Reads an incomplete statement or a question, also called
Reads three to five alternatives, including the incorrect options, also called the "distractors" the correct option, also called the "keyed response"
Marks his or her choice
How to develop:
Outline the core content that the test will cover
Identify and prioritize key points, tasks
Write out a series of stems (The question format is generally is less ambiguous than the completion
Write keyed responses in a clear, grammatical sentence that follows the format of the stems
Develop alternatives or distractors that follow the
grammatical style, are consistent in length, and avoid quoting the content of the course
When/how to use:
Appropriate for all levels of cognitive ability
Useful for automated scoring
Useful for item analysis, internal and over time
Ideal test items and stems:
Use simple, direct language to present direct, core
information for analysis, comparison, evaluation, etc. (avoid cleverness, trickery, and verbal complexity)
Include as much of the item as possible in the stem (avoids repeated information and briefer alternatives)
Present unique content Do not build upon other questions Do not supply answers to other questions
Avoid negative stems IF negatives are necessary, they are emphasized with
underlined, bolded, CAPITALIZED,
italicized, and/or colored indicators
Use either the "correct answer" or "best answer" format Correct answer: key response is clearly right and distractors are
clearly wrong Best answer: while distractors can be relatively viable, the key
response is clearly demonstrated to fulfill all conditions of the test item.
Best answer should avoid "none of the above," "both a. and e. above,"
"all of the above," options.
Avoid "All of the following are true,
except . . ." unless testing for exceptions to rules
Paraphrase, and do not directly quote, course content to
avoid burdening students with detailed verbal analyses, to maintain focus on
differentiating, as well as to avoid copyright issues
Qualify significant information at the beginning of the
stem: Background, opinions, etc,: "According to...., ...."
Do not introduce unfamiliar vocabulary and concepts in the
test unless there is a relevant stated purpose in the test directions
Avoid generalizations that are open to interpretation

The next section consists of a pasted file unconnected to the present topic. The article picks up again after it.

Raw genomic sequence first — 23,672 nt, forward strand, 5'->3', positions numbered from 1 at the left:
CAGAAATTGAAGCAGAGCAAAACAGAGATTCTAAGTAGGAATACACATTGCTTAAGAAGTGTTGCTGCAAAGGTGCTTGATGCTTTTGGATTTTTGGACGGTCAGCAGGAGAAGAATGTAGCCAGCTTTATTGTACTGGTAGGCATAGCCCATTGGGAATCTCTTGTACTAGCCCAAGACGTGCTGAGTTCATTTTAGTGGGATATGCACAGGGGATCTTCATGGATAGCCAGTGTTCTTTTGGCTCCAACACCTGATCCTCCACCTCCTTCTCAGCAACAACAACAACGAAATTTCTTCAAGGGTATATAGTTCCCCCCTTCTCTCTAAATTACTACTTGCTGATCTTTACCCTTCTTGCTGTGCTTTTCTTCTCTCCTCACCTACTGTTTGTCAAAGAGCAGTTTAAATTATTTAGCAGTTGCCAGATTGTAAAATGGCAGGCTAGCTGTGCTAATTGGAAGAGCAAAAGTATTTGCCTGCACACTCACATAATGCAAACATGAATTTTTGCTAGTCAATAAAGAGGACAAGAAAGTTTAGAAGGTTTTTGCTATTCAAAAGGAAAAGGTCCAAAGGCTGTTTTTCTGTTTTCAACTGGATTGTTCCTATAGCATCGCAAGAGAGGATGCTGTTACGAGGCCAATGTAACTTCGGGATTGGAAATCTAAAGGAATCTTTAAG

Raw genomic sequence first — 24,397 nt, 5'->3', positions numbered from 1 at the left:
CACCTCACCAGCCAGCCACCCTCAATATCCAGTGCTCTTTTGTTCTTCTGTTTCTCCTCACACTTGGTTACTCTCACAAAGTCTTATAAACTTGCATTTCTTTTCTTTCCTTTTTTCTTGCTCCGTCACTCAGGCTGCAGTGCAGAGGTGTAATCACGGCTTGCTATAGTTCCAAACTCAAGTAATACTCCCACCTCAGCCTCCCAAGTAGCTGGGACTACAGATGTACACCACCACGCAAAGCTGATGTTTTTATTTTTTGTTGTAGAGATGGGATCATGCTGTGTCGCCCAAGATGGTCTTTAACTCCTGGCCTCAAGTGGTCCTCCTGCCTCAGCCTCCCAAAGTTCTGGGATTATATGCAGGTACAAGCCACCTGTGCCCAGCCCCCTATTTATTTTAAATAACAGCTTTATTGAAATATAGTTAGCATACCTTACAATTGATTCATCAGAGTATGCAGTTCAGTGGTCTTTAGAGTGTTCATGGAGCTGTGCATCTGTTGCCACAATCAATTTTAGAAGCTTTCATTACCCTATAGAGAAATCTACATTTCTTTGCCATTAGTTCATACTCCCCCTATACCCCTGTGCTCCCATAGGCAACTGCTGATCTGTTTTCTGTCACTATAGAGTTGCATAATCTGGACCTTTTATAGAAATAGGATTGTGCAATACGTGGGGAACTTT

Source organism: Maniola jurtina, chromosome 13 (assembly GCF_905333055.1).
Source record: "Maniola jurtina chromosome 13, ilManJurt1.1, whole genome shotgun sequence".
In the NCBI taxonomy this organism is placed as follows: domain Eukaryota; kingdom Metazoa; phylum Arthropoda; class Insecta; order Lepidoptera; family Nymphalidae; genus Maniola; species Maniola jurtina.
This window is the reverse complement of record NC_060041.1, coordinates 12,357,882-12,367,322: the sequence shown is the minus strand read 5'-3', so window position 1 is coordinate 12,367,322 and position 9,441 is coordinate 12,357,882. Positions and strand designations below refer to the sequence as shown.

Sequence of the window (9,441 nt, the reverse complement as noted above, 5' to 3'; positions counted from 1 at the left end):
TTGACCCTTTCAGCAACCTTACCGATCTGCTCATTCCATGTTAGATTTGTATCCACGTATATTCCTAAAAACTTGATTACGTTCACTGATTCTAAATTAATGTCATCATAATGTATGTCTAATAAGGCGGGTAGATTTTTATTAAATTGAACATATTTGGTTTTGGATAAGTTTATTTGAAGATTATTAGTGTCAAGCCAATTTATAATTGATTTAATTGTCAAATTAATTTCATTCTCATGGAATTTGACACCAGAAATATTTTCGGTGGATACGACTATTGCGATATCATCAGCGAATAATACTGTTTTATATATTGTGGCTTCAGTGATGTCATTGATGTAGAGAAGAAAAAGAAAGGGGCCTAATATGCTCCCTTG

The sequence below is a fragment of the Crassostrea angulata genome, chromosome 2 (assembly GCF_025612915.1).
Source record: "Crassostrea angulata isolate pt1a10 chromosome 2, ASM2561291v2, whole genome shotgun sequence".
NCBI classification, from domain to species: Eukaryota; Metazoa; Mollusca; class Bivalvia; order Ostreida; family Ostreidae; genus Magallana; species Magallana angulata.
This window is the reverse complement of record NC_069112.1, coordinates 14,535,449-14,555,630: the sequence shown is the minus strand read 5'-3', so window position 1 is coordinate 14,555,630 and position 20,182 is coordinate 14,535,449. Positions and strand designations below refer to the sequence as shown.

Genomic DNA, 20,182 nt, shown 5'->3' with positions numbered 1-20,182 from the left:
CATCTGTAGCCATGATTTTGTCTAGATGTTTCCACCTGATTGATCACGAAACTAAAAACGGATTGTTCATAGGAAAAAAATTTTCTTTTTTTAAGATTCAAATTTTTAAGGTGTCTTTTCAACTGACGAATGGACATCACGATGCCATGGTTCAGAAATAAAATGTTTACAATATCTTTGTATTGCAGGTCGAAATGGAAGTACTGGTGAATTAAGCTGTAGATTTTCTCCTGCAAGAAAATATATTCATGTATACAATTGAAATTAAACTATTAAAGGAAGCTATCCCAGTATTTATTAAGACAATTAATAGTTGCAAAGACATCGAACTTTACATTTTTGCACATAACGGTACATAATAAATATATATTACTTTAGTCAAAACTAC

Use the number of alternatives appropriate to a test item
throughout the test, generally three to five (no necessity to use a consistent
number throughout the test)
Sequence alternatives in logical or numerical order; Should there be no order, randomly assign correct answers in the sequence
List alternatives on separate lines, indent, separate by
blank line, use letters vs. numbers for alternative answers
Pay attention to grammatical consistency of all
Keyed (correct) responses
Vary position in sequence of alternatives
Include common misconceptions as distractors
Include plausible content or viable cues in each distractor Consider optional testing formats if distractors are difficult to develop Avoid meaningless, even humorous distractors
Re-use key words from the correct alternative to make distractors more
Avoid "All of the above" One incorrect distractor eliminates it; two correct distractors identify it
Use "None of the above" as an effective option for factual
information (historical dates, math, etc.) to make a question more challenging
Do not use with a negative stem since it becomes a
Do not use "None of the above" in a "best answer" question
Develop a pool of questions
Generate several optional tests
Types of Multiple-choice questions:
Base questions upon,
preceded by, a statement, image, map, chart, etc. Can accommodate alternative learning styles
Use the Roman Type for
comparisons and contrasts Test stem includes two options, each preceded by a (Roman)
numeral. Alternatives present optional combinations:
Which of the following is (are) accurate about...?
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